They are popular artists and they have seldom disappointed me. But, today, when I left the concert hall at 9:00 PM, I did not have that wholesome feeling. More applause than before and more singing for the applause now. They are at their peak now. It is not the time to go ‘long’.

20.12 was day-off from concerts, to write the MINT column and catch up with other work.

21.12 and 22.12 in Delhi to bring daughter to Chennai. Haze and pollution were too bad when I was there.

23.12 (Wed.) back to the concert circuit. It was V. Shankar Narayanan’s lec.-dem on Vivadi Raagas. He is a personal friend.  We enjoyed his kritis and his witty explanations of Vivadi Raagas and Swaras. Come to think of it, artists use Janya Raagas more than they use Mela Karta raagas (e.g, Needhimathi, Raagavardhini, Chalanattai, Senapati, Soolini). Udupi Srijit was lovely on the violin. He is the third of the three brothers who are into Carnatic Classical Music (http://www.thehindu.com/features/friday-review/music/pots-of-music/article3892762.ece). The family is blessed.

Then, we stayed back for the 4:00 PM concert solo-vocal by Dr. Sriram Parasuram. It was Pradosham day. Hence, even though the platform was provided by Sri. Parthasarathi Swami Sabha, he started with ‘Thevaaram’ (‘Piththaa Pirai Soodi’). He used Kumadakriya (‘Ardhanaareeswaram’) and the main piece was in Shankarabaranam.

His keertana by Akka Mahadevi on Mallikarjuna Swami rendered in Pahadi was moving as was his Abhang that followed. In my view, he has the best Abang rendition. You are swaying spontaneously.

We ended the day with a visit to the Shri. Kapaleeswarar Temple in Mylapore. Lovely to listen to a Tamil discourse, Vedic chanting and the rendering of ‘Siva Puranaam’. We sat down and recited it with them and left for home.

On 24.12, I went for a lec.-dem on Nandi and Percussion. I was left by 75 minutes. I had only 45 minutes. But, I did not have to regret it. The artist, a lovely old man (Thiruvidaimarudur Radhakrishnan) was not really up to it. His vocal support, Vaikom Jayachandran had a great voice but mispronounced நெஞ்சே as நஞ்சே (that means not heart but poison).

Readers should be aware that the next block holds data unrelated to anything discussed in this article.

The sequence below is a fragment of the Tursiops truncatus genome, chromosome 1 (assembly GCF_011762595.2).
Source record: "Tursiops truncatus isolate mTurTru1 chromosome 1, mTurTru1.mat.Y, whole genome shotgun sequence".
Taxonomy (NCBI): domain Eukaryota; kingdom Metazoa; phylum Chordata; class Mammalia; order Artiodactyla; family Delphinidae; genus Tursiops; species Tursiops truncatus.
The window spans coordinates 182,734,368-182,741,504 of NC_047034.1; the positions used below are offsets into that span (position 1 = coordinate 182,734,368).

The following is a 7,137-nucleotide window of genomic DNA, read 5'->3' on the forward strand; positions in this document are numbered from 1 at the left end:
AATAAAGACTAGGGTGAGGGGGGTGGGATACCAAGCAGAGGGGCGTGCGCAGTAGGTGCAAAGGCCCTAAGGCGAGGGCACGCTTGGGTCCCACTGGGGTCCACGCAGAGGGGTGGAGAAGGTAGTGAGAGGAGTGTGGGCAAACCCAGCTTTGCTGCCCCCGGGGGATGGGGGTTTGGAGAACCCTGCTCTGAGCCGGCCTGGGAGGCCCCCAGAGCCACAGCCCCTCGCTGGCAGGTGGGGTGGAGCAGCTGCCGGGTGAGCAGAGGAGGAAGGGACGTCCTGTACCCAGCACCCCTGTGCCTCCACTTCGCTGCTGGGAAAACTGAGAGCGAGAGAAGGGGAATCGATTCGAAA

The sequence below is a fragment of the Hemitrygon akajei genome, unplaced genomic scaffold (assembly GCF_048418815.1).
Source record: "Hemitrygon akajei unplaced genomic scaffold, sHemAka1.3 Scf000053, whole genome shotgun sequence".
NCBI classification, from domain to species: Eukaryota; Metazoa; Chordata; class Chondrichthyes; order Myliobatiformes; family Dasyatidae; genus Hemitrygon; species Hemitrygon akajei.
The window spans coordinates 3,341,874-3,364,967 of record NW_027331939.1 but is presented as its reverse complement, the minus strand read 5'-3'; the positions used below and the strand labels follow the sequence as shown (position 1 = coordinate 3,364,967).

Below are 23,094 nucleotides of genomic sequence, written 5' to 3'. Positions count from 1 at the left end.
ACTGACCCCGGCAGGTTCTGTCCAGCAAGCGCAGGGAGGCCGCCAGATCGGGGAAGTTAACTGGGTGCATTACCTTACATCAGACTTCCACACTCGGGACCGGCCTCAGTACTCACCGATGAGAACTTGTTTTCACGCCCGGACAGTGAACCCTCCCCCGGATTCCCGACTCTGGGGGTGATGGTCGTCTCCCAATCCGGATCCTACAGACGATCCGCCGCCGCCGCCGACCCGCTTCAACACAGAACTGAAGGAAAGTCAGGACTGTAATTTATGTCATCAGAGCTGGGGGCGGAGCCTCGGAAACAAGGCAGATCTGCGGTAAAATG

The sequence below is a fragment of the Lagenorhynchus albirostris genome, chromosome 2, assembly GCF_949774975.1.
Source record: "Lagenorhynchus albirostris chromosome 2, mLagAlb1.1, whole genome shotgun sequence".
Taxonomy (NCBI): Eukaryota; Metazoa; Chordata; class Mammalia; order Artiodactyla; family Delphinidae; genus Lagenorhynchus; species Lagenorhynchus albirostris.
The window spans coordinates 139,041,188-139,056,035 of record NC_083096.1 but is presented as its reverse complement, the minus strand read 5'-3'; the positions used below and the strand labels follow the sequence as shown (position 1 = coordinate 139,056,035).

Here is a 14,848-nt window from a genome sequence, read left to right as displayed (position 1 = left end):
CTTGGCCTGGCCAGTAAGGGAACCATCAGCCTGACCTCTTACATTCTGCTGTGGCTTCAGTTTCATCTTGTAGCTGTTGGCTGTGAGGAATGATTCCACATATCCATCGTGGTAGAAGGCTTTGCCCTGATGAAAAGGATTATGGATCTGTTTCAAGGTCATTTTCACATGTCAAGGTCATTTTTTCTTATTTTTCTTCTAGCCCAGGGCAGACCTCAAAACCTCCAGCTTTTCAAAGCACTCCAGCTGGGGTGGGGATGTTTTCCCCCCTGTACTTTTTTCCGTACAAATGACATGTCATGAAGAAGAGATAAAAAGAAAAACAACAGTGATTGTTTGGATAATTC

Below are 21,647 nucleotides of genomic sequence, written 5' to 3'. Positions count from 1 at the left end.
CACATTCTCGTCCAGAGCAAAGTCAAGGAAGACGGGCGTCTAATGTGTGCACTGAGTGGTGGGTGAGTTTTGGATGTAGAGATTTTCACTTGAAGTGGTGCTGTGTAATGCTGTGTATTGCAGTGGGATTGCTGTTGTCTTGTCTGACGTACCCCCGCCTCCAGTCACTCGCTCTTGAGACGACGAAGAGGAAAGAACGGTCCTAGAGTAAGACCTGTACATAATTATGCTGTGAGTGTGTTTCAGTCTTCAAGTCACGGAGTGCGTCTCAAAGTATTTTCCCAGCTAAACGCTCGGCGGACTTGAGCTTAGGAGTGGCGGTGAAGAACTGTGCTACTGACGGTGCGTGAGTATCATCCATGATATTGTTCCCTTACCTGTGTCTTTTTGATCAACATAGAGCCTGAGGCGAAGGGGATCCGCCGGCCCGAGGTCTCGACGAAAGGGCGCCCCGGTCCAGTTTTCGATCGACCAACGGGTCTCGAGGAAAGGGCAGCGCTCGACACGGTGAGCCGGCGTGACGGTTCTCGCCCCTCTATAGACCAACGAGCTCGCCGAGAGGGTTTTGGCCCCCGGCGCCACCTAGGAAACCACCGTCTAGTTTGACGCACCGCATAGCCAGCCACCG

Then, I came to Narada Gana Sabha for the 4:00 PM concert by Sanjay Subramanian. He has received the ‘Sangita Kalanidhi’ from the Music Academy this year. The hall was full. He did not disappoint. He took some time to settle down. But, once he sang a kriti in Atana he hit full stride. Then, came the main piece in Thodi which was also RTP and then some lovely Tamil Viruththams. Both the vocalist and the violinist excelled in their Thodi Raaga Aalaapana and in the Thaanam that followed. It was quite mesmerising. S. Varadarajan on the violin was more than a match for Sanjay and drew more applause than Sanjay on occasions. Quite deservedly so. Neyveli Venkatesh did not over do it on the Mrdangam. Good for him.

Overall, it has been a good season of listening for me, so far.

I personally think that it was right to go ahead with the season. Kalki magazine has a good lead article on it in its issue dated 27th December. TM Krishna had not been pleased that the season has gone ahead. He thinks that it is insensitive.  I think one could be sensitive and still go about the normal pattern of living. Nothing else has stopped in Chennai. It is a personal choice. The instituions have done well to go ahead.

It was good to read in Kalki, however, that TM Krishna had trained some young children in singing Shri. Muthuswami Dikshitar’s short krithis in Sanskrit.

If you have artists to suggest, I would be grateful. I am told that Bharati Ramasubban (vocal) and J.A. Jayant (flute) are to be watched.

The little we heard of Apoorva-Anahita sisters was promising.

Another update or two later.